Fours and fives: Zankyou, Dandy

With episode four Zankyou no Terror was stagnating a little, but episode five lets in some fresh air.


We got this woman whom Nine calls Five, and suddenly the work on both sides of this conflict are thrown into disarray. An order from highers-up tells Shibazaki and the rest of the force not to search the trains for the bomb, meanwhile, Nine gets hacked, everyone loses their cell phone connection, and there’s no way to remotely defuse the bomb, meaning the kids have to find the train and do it themselves. (A strange thought in my head: What would the kids in Rail Wars have done?) And within a few minutes the show got more interesting. The police have more bureaucratic headaches and the kids, well, Nine at least, have been flushed out. Also, maybe someone actually died.


It also shows the kid-terrorists in a new light. In spite of their posturing and malicious intent, they don’t want to kill anybody. I suspected this, but it’s nice to see the show confirm it. Though I wonder then what they wanted that plutonium for. It also makes you wonder what they hell they’re doing any of this for. Why bombs? Why not some other, safer means of rebellion? Yeah, their motives are as big a mystery as before, and they’ve shown they can be distracted, Twelve by Lisa (who doesn’t do much in these two episodes except faint and play the bad-cooking newlywed), and Nine by Shibazaki, whom he either considers a worthy opponent or some kind of father-figure he never had.

It'd be cool if it was.
It’d be cool if it was.

Good, because as I said the show was stagnating. Episode four had another riddle, and it became even more tiresome because Shibazaki was pulling the answers out of thin air. How did he think to connect the dots and get “running red snake” anyway? It’s as if episode four was playing for time until Five’s plane arrived. But now the story has taken a step forward. Don’t know if I like the looks of Five, though. I mean, I’m not suppose to, but something about her, maybe that smug smile, or the thing with her nails, gets on my nerves.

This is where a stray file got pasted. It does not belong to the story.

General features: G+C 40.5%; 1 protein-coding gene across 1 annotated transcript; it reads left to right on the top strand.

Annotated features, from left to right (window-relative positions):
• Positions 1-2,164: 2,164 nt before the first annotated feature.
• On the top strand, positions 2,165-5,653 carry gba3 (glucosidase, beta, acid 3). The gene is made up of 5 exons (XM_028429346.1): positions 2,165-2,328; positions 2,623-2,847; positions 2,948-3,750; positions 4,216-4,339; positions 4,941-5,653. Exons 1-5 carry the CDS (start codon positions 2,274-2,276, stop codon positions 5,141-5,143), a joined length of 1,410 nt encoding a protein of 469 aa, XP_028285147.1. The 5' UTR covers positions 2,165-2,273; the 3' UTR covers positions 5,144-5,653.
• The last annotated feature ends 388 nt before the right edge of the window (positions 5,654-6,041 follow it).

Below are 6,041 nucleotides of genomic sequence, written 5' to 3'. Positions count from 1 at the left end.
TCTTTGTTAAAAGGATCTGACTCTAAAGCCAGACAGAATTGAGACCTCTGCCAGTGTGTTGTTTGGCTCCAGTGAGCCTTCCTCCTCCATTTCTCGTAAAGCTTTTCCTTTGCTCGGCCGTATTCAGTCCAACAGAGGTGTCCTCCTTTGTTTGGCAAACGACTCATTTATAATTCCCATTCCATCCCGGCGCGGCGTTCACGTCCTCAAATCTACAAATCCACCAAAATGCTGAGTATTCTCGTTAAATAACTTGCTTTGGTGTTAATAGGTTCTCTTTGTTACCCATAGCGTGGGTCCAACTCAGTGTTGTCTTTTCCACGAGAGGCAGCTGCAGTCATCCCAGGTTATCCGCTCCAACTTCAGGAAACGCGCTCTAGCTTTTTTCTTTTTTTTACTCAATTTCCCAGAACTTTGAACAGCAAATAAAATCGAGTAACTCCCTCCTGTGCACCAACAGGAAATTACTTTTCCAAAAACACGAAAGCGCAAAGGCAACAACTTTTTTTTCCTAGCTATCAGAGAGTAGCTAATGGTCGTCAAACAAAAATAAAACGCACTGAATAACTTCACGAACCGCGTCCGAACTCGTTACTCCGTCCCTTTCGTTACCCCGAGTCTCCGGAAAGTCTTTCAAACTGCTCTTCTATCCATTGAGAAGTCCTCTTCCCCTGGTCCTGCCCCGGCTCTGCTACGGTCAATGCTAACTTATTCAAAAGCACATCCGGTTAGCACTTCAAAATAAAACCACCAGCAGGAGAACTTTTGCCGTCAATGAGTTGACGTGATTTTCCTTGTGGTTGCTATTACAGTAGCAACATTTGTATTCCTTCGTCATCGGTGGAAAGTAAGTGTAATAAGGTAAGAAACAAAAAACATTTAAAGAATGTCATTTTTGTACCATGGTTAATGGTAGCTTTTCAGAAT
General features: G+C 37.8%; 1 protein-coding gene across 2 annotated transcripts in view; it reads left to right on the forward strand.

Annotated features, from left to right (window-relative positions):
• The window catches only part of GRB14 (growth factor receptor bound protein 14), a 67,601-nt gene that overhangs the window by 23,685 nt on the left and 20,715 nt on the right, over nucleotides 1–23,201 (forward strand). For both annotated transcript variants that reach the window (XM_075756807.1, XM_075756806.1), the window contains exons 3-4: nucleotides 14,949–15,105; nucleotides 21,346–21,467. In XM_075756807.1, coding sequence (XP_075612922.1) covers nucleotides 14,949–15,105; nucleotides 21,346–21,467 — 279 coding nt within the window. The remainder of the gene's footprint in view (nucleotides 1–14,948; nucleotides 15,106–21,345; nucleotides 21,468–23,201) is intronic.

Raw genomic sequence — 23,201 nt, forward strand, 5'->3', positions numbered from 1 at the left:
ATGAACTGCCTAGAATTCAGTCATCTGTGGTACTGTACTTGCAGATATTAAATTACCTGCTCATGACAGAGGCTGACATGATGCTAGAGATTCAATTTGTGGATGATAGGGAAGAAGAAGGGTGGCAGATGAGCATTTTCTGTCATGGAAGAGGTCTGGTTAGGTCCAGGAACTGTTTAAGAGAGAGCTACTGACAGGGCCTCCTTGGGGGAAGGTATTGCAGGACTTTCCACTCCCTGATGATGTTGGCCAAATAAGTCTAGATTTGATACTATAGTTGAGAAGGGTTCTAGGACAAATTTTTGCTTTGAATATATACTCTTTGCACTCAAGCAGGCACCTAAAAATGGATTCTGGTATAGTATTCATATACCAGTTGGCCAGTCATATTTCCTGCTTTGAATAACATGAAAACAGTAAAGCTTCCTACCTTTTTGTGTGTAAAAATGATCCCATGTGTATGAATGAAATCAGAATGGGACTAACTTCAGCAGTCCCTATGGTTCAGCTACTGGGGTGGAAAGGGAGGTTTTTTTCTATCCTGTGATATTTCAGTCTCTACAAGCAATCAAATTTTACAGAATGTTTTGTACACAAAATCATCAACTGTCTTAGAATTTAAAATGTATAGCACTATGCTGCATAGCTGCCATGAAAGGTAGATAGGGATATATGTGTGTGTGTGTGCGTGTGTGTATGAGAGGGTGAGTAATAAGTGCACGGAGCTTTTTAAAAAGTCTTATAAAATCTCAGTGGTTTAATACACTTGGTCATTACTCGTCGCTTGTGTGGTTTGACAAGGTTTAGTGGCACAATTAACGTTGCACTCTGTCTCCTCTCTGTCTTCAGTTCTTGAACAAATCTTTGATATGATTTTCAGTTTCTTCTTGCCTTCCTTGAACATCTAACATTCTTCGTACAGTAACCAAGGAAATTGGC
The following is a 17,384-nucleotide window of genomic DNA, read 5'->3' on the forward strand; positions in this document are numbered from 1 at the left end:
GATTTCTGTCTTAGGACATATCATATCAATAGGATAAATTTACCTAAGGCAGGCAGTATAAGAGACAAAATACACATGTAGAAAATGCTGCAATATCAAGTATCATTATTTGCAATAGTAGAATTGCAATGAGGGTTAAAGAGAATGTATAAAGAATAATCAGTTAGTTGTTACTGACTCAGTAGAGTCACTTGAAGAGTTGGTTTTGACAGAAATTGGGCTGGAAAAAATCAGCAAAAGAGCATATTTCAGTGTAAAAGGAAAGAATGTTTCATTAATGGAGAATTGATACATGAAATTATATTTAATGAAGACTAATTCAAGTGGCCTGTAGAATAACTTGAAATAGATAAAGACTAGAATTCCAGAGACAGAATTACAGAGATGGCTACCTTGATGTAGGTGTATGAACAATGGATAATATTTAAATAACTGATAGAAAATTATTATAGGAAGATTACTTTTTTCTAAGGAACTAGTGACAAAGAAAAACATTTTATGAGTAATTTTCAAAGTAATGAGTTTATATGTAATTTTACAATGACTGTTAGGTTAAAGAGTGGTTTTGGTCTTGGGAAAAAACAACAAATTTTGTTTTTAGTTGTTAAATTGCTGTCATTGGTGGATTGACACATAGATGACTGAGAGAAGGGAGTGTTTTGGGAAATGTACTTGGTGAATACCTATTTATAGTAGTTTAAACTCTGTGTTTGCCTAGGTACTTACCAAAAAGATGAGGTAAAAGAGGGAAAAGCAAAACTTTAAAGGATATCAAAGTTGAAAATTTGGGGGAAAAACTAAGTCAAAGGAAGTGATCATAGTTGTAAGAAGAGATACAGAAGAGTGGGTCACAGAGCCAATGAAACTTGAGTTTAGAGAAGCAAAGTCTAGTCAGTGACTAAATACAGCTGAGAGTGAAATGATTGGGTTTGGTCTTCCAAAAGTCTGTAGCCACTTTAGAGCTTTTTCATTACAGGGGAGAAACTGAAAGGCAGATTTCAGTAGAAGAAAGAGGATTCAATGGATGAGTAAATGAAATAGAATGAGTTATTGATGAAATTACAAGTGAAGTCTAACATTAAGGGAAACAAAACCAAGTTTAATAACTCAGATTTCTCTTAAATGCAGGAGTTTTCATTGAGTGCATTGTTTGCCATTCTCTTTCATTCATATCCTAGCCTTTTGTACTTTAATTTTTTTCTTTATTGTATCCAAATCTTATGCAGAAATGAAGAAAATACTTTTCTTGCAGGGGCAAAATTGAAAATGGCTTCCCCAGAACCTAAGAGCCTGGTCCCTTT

Catching up with Space Dandy, um, I thought episode 4 would be a chore, considering I didn’t watch any of those films and TV shows they celebrate, but their influence on pop culture means I got the jist. The first song and dance was a bore, as was most of the entirely predictable and dull storyline, but the big finale was rousing enough that I had fun with it; I’m a sucker for a big production number. When, midway through, I saw the sprout on that girl’s head, I thought it would end badly for her, but happily the show decided to leave her alone. And finally, I thought Meow had the best dance moves.

Not even a nibble.
Not even a nibble.

And episode 5 is the best of Space Dandy’s second season. Nothing new to the story, in which Dandy goes off to catch a big fish, meets a little girl, Erssine, and her grumpy grandfather. He hears the fish is a myth but keeps looking anyway, and guess who’s right? Really, most of the episode is nothing but Dandy fishing while little Erssine looks on, with occasional abuse from gramps. But the art team this week is imaginative and it’s never dull to look at. I was reminded of the plant planet episode from the first season, which I think was maybe its best. And even though the big sea monster bit at the end with the villagers all holding on to the rope was expected from the start, it was so trippy (excellent music choices too) that I had a good time watching. Space Dandy will never be the best series in the world, but its best episodes rank right up there.


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